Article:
Electronics, Experiments, Quantum mechanics, Subatomic particles, Thermodynamics

News: ‘Time machine’ sends particles to past

Has been built a ‘time machine’ which sends electrons fractions of second to the past.

Source: DailyMail

A ‘time machine’ that moves tiny particles a fraction of a second into the past was built in Russia, scientists have claimed.

They gave the analogy of a break for a game of pool, in which the balls are substitutes for the electrons.

After the break the ‘balls’ are scattered in what should be a haphazard way, according to the laws of physics.

But researchers managed to make them reform in their original triangle ‘break’ order – appearing as if they were turning back time – using a special quantum computer.

Researchers, from the Laboratory of the Physics from Moscow Institute of Physics & Technology (MIPT), say that they have effectively defied the Second Law of Thermodynamics with the experiment.

What is the Second Law of Thermodynamics? This law claims that some physical processes are irreversible and that entropy of a isolated system always increases. Entropy is the disorder degree and heat transfer. Laws of thermodynamics will be explained in more details in a future post.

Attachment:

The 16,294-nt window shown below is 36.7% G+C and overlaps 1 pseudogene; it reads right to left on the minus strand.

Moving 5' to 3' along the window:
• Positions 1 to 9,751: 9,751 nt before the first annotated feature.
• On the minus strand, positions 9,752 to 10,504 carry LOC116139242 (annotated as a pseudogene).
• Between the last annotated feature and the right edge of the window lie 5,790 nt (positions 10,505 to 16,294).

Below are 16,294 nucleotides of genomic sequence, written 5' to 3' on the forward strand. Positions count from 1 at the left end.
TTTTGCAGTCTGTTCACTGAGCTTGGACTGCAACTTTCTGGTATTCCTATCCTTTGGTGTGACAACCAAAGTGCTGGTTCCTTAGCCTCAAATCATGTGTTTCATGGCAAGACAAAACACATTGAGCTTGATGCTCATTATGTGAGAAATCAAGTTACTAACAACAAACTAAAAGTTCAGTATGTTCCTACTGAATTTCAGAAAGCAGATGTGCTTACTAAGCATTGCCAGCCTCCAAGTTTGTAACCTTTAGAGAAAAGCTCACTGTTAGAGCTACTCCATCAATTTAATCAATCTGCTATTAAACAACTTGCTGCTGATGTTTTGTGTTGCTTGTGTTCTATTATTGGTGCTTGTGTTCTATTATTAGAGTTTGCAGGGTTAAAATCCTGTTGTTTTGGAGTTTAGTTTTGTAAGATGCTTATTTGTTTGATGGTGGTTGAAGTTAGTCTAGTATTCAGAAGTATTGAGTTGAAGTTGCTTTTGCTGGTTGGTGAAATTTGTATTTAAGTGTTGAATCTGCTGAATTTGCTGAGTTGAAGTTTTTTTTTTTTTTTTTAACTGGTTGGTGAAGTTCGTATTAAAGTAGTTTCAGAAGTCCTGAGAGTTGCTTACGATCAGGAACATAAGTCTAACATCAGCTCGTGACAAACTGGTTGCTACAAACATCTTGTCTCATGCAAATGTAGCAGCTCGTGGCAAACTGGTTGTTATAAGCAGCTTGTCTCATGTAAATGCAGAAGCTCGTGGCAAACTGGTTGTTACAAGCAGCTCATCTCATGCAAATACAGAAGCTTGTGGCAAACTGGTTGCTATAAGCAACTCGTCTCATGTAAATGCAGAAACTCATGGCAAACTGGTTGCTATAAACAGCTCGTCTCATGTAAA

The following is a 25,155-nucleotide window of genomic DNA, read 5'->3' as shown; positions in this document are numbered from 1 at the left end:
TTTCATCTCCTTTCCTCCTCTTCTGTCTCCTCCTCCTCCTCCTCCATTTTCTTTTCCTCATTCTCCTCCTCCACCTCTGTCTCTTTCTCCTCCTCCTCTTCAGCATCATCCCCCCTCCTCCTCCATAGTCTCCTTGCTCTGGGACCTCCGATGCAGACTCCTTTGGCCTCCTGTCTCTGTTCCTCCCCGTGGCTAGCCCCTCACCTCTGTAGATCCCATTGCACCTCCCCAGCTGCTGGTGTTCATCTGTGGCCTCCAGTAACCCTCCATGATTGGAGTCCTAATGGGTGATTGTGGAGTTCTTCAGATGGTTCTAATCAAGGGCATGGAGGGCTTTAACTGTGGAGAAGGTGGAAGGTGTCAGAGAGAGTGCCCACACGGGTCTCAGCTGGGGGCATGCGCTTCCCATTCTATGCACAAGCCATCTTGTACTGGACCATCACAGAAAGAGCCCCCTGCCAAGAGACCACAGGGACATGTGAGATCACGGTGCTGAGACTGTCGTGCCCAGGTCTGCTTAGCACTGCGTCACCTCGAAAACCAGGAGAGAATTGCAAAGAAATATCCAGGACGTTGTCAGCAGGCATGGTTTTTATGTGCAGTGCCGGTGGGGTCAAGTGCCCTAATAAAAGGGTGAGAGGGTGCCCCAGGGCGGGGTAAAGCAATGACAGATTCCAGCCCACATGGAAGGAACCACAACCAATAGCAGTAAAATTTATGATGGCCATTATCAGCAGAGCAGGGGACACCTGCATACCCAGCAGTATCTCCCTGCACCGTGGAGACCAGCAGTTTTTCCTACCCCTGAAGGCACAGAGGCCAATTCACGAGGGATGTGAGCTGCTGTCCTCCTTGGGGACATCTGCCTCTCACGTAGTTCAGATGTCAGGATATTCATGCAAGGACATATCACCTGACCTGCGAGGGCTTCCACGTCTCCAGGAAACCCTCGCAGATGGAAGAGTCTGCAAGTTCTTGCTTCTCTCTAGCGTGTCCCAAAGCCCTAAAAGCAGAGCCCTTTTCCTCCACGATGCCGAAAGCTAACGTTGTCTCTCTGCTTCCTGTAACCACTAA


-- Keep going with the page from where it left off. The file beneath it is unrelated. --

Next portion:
The ‘time machine’ is built from a basic quantum computer, which is made up of ‘qubits’.

Has been already written posts about quantum computing, click in the buttons to read.

Quantum computing (Part 1)Click here

Quantum computing (Part 2)Click here

‘We have artificially created a state that evolves in a direction opposite to that of the thermodynamic arrow of time.’

In the experiment an ‘evolution program’ was launched which caused the qubits to become an increasingly complex changing pattern of zeros and ones.

During this process, order was lost – just as it is when the pool balls are struck and scattered with a cue. Another program then modified the state of the quantum computer in such a way that it evolved ‘backwards’, from chaos to order.

The scientists found that, working with just two qubits, ‘time reversal’ was achieved with a success rate of 85 per cent.

When three qubits were involved more errors occurred, resulting in a 50 per cent success rate.

The experiment could have a practical application in the development of quantum computers, the scientists said.

Maybe this technology will be applied in error correction and data recovery in quantum computers.

About Pedro Ney Stroski

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